Types of Immunity – What You Need To Know

We’ve spoken a lot about immunity recently, but what exactly is immunity?

To understand how immunity works, we have to start first by looking at the different parts of the immune system. While most people know that the immune system’s main function includes protecting us from potentially harmful pathogens (like germs, bacteria, viruses, and fungi) this protection is actually much more complex than meets the eye, and involves two different subsystems within the immune system as a whole.

Is There More Than One Immune System?

Immunity as a whole is a summary of the protective effect of many different cells and subsystems, and the immune system can be broken down into two separate (but related) parts. The first, is called our innate immune system. This is what comes to mind when most people think about immunity – the innate immune system is our first line of defense against pathogens. This includes things like external barriers to germs (like our skin and gut membrane) and provides great protection on first-contact. The innate immune response is general and non-specific, which means that its job is to protect against anything harmful that could potentially get into our bodies. Once a bacteria, germ, or virus has entered our system however, the innate immune system isn’t great at preventing the spread.

This is where our adaptive immune system comes in!

Adaptive immunity, also known as acquired immunity, is the immune system that we develop throughout our lives through things like exposure and vaccinations. A few of the differences that set adaptive immunity apart from our innate immunity, is that the adaptive response is specific to the invading pathogen and because of this, our immune system builds up a “library” of antibodies that can be used as reference if we were to be infected by that same pathogen in the future. You see, the adaptive system is very smart – when it encounters an invader once, it can then “remember” the correct response so that in the future, our immune system responds very quickly and with more force than it did the first time to prevent us from getting sick. Pretty incredible, isn’t it?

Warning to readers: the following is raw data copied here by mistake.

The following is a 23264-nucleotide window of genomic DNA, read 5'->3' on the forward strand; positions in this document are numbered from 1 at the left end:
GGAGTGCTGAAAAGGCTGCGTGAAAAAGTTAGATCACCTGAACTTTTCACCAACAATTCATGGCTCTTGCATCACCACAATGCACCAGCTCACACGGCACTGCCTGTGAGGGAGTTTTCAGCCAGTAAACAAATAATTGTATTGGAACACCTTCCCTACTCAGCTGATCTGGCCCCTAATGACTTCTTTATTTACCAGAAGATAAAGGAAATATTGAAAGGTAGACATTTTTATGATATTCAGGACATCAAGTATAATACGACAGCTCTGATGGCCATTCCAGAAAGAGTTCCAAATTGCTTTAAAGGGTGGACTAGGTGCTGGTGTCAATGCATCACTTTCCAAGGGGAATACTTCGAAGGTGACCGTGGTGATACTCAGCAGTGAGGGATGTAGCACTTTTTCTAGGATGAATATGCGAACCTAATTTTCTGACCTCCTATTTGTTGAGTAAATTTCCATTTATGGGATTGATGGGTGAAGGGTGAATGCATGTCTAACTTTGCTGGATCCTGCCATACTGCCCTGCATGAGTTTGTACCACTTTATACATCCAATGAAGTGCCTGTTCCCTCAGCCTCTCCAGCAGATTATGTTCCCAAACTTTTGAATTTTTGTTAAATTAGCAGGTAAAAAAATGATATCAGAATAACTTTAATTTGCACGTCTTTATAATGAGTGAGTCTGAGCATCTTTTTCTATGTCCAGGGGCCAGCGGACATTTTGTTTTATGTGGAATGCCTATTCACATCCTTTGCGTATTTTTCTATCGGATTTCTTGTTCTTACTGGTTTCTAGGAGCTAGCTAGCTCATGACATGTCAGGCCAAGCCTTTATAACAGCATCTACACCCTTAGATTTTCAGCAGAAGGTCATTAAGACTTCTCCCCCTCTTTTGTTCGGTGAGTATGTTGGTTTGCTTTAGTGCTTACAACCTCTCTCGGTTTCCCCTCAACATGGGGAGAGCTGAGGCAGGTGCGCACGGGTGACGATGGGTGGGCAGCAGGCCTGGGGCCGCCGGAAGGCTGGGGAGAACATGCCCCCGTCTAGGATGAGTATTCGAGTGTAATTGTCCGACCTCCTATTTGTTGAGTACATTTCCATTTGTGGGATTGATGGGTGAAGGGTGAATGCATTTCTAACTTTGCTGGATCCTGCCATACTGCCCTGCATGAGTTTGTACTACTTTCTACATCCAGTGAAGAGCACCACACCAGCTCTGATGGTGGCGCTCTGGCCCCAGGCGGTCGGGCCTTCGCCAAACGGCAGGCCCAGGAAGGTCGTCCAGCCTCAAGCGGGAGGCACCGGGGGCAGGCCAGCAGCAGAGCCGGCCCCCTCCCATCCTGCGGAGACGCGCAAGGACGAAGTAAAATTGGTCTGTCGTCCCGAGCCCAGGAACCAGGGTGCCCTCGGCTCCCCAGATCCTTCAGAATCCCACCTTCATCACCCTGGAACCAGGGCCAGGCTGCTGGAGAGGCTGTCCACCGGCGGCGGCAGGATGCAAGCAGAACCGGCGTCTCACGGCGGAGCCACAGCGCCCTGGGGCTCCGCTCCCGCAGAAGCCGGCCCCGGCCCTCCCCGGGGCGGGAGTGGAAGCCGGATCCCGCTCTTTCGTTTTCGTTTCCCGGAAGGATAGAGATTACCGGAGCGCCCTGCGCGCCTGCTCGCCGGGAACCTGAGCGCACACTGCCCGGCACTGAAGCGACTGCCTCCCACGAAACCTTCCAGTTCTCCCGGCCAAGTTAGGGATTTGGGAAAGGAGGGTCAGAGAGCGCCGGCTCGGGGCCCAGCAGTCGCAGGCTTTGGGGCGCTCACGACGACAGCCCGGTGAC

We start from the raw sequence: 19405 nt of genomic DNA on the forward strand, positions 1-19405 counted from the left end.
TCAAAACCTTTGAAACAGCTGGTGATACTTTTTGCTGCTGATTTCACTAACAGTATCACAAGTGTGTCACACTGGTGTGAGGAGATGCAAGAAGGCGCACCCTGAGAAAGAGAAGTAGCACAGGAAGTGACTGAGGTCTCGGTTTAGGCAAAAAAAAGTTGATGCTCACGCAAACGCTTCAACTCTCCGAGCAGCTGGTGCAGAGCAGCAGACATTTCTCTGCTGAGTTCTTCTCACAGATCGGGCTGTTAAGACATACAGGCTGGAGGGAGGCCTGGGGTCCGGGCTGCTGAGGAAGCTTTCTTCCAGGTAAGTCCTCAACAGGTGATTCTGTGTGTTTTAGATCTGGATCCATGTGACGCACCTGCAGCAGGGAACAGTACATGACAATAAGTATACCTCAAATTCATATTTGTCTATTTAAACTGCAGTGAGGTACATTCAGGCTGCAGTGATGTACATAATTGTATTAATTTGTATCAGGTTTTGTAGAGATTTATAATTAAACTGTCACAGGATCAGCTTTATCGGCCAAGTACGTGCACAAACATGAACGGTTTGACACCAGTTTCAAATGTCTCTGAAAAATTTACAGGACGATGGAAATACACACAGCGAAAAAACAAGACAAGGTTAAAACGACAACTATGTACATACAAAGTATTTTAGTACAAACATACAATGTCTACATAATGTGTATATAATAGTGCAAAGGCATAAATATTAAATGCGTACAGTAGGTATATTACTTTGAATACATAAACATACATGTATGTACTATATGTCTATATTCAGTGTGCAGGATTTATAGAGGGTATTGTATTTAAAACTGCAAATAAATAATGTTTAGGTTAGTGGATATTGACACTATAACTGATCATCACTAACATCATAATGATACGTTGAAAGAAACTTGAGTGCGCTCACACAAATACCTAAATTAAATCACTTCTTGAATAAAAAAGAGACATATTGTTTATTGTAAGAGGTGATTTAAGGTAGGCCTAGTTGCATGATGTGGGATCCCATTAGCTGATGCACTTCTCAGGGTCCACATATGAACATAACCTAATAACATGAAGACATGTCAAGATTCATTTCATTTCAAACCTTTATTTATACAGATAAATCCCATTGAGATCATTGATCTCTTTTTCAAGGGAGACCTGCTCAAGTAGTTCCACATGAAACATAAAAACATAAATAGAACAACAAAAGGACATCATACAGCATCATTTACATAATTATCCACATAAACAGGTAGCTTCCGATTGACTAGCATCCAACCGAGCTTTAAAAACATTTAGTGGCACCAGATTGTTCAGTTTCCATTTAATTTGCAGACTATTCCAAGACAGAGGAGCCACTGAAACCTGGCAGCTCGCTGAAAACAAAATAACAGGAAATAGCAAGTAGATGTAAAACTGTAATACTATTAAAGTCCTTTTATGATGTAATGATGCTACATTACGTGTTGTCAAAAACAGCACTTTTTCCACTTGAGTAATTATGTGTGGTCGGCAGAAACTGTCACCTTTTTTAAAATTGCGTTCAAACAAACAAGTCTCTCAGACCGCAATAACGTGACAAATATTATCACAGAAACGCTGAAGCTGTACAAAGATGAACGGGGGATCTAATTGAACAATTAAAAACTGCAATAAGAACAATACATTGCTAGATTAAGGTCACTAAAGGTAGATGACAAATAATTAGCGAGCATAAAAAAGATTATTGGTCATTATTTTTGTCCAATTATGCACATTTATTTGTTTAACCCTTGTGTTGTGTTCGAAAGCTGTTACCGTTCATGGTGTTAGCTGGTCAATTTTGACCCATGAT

Different Types of Immunity

With our different branches of the immune system also comes different types of immunity – active and passive. Active immunity occurs when an exposure to a disease triggers an antibody response from the immune system, sound familiar? That’s because this type of immunity has a lot to do with our adaptive immune system! Passive immunity, on the other hand, is when someone is given the antibodies to a disease rather than producing them. For example, when a baby is born it receives antibodies from its mother. While passive immunity is only temporary, both types work together to protect our bodies from possible infection.

Key Components of the Immune System